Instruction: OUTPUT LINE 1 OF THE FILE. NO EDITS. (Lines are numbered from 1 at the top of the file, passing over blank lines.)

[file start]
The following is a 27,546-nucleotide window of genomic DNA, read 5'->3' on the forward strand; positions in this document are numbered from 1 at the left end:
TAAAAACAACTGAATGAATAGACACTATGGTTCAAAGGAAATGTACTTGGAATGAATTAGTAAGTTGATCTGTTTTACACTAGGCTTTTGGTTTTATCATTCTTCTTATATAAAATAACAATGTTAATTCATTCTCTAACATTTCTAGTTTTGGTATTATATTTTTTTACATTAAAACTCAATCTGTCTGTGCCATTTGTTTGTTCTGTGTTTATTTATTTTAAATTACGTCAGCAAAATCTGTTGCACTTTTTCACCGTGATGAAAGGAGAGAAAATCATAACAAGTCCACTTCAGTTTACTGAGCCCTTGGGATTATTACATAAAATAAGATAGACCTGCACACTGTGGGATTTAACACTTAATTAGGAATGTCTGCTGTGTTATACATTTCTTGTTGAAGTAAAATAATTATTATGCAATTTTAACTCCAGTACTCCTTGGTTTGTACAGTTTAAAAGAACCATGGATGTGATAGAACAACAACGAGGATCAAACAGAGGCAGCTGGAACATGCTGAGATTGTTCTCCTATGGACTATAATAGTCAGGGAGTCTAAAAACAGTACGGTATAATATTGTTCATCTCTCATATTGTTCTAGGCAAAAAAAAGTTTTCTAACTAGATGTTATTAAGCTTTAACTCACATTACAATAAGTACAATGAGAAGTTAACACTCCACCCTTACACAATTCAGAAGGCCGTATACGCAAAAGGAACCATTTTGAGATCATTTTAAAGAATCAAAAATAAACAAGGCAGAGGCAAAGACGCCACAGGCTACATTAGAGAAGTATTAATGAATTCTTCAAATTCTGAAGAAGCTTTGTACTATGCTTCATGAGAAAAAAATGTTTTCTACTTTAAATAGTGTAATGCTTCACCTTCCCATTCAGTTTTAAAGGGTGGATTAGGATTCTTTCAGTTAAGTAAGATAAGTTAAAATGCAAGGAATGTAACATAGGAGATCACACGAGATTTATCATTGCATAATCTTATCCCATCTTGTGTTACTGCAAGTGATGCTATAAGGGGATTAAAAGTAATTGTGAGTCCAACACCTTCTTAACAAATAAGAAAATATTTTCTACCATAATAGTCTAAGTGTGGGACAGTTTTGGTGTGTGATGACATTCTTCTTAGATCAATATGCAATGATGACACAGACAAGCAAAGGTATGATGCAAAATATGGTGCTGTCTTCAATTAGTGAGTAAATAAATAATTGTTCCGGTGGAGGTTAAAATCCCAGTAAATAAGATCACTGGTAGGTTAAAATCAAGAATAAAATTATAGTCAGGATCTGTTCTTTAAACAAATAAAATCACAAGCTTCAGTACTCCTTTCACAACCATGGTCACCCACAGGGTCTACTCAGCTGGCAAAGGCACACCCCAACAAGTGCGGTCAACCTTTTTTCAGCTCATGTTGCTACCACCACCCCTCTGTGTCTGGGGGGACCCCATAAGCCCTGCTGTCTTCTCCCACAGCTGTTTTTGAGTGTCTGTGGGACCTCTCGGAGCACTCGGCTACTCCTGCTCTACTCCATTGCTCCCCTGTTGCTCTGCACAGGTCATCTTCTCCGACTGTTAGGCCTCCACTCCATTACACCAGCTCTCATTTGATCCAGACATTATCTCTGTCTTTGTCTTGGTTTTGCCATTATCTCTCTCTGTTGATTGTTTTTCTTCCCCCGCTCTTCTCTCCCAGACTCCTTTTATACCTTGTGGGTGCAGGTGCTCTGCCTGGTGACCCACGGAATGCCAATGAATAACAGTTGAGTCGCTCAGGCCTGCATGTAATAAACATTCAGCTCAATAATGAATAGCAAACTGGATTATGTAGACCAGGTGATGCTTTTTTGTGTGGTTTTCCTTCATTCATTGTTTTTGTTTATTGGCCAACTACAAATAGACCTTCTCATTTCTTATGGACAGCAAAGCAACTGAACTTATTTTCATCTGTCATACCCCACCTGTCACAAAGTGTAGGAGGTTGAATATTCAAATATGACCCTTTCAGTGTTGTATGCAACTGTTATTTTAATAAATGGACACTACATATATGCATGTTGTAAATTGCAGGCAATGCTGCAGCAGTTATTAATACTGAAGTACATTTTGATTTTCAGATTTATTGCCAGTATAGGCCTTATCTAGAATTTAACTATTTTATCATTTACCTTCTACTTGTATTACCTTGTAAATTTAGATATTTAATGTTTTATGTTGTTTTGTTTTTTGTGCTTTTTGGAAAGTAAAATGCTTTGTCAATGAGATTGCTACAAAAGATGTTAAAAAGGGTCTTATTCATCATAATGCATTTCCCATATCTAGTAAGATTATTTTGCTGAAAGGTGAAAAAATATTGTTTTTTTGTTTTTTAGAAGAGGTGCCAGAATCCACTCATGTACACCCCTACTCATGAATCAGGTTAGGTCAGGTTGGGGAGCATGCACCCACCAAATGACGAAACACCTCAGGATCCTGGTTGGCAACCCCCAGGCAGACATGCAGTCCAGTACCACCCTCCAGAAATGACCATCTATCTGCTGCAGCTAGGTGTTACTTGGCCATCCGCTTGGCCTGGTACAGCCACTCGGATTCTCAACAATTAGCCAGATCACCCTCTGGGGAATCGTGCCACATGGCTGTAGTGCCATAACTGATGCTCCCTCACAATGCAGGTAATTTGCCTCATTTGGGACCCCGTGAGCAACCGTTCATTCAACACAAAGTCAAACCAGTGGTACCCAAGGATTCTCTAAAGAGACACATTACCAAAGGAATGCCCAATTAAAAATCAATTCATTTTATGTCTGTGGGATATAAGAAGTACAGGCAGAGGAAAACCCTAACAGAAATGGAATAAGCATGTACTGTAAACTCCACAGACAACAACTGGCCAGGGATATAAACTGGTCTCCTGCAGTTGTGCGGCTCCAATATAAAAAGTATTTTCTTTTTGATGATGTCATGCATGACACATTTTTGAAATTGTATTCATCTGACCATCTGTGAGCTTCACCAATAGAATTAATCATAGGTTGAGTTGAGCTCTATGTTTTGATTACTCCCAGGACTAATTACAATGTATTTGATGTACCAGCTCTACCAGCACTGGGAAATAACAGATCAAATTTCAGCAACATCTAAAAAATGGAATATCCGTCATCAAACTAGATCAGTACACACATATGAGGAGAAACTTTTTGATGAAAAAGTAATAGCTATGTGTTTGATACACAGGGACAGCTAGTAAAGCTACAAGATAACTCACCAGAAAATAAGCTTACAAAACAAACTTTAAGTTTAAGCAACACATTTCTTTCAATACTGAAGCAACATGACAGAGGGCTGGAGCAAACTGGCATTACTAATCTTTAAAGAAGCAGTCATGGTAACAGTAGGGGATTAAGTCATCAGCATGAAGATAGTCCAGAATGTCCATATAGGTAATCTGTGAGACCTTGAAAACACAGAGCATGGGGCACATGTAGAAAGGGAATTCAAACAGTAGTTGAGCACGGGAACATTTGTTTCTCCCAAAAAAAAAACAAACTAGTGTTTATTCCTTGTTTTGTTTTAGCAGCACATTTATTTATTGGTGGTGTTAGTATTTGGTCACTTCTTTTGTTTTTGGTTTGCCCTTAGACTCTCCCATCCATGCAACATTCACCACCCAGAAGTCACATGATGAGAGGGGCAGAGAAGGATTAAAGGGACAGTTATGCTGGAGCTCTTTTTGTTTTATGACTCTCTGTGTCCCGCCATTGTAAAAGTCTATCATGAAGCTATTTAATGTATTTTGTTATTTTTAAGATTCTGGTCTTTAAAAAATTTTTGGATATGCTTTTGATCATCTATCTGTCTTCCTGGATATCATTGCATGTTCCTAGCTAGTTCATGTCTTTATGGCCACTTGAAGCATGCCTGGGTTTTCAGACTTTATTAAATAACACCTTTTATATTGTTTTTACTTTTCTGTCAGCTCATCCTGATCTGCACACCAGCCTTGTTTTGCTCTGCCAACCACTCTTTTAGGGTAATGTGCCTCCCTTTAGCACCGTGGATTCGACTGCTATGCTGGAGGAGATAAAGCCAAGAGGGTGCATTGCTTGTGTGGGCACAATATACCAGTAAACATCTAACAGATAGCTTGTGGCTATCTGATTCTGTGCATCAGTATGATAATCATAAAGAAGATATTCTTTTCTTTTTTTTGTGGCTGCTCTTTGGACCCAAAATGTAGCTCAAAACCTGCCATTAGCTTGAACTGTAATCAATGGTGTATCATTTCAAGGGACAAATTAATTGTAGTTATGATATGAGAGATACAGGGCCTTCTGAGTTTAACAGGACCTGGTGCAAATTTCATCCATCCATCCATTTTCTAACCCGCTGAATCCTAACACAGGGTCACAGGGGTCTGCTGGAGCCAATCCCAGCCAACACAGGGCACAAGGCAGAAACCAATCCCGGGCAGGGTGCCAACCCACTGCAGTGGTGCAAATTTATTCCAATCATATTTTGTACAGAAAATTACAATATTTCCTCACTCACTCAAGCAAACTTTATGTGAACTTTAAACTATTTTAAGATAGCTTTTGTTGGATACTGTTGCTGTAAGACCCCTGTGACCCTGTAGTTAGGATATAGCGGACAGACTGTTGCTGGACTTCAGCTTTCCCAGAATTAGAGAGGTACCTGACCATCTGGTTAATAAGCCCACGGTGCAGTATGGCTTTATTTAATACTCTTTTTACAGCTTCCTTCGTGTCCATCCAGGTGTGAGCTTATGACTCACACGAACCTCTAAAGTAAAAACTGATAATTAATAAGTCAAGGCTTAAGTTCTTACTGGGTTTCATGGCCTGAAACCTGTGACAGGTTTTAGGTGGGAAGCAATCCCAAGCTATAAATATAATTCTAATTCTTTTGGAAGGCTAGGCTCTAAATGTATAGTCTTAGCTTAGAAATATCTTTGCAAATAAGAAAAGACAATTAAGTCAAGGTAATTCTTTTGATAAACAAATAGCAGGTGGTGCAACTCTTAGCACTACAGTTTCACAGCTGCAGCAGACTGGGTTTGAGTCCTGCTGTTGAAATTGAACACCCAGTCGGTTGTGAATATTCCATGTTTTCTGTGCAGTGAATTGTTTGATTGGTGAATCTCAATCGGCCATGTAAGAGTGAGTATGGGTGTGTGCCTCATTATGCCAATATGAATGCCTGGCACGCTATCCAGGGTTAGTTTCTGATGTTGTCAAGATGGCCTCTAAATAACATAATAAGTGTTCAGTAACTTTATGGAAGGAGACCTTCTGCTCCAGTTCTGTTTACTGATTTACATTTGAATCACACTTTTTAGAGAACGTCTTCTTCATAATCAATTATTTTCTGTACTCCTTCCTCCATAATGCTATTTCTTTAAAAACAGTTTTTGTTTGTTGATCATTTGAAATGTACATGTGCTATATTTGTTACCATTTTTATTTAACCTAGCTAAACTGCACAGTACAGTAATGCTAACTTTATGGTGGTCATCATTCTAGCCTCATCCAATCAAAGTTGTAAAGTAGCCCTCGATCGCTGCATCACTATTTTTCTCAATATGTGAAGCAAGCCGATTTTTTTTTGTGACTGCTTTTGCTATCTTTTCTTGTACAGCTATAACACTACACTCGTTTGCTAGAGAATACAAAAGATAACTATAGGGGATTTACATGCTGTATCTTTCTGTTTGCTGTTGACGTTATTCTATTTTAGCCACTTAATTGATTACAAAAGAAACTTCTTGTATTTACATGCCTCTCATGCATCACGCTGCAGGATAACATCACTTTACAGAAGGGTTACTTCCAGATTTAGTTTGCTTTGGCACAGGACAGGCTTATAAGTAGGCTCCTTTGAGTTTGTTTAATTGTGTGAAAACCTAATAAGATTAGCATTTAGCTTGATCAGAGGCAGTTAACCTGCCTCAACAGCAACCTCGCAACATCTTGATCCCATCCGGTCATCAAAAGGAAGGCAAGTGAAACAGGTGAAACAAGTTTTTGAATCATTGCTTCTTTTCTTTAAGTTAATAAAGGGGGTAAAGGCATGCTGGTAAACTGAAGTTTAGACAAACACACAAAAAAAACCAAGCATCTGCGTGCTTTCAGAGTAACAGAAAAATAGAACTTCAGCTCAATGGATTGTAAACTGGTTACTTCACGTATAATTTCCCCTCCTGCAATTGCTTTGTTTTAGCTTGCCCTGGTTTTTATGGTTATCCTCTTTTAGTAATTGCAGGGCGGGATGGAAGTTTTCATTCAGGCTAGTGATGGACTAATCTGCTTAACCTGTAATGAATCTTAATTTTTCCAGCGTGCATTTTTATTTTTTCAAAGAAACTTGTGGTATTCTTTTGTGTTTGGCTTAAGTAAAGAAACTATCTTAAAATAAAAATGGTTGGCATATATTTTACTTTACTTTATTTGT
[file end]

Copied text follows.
The following is a 27,546-nucleotide window of genomic DNA, read 5'->3' on the forward strand; positions in this document are numbered from 1 at the left end: